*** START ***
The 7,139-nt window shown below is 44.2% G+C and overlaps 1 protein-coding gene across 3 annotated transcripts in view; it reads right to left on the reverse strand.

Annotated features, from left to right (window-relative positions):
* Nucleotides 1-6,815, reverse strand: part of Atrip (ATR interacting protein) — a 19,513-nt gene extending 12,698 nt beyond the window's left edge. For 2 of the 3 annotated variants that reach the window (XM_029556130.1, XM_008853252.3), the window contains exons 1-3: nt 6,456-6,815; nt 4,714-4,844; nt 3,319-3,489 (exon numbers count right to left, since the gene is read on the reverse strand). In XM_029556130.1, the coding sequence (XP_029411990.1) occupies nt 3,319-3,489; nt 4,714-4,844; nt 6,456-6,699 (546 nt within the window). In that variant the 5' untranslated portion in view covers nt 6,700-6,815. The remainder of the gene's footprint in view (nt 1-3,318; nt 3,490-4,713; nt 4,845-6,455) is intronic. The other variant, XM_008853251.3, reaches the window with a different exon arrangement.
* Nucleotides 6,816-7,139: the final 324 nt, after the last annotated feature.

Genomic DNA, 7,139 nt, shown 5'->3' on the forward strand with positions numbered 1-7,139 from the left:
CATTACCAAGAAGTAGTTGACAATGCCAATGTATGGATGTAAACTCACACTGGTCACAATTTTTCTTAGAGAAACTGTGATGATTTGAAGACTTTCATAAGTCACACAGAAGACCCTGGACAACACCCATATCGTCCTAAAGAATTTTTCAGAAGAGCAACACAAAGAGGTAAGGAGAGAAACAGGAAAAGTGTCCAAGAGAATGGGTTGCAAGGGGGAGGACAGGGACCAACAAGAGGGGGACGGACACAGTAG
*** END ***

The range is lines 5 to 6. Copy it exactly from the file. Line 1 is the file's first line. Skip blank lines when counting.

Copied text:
Genomic DNA, 7,139 nt, shown 5'->3' on the forward strand with positions numbered 1-7,139 from the left:
CATTACCAAGAAGTAGTTGACAATGCCAATGTATGGATGTAAACTCACACTGGTCACAATTTTTCTTAGAGAAACTGTGATGATTTGAAGACTTTCATAAGTCACACAGAAGACCCTGGACAACACCCATATCGTCCTAAAGAATTTTTCAGAAGAGCAACACAAAGAGGTAAGGAGAGAAACAGGAAAAGTGTCCAAGAGAATGGGTTGCAAGGGGGAGGACAGGGACCAACAAGAGGGGGACGGACACAGTAG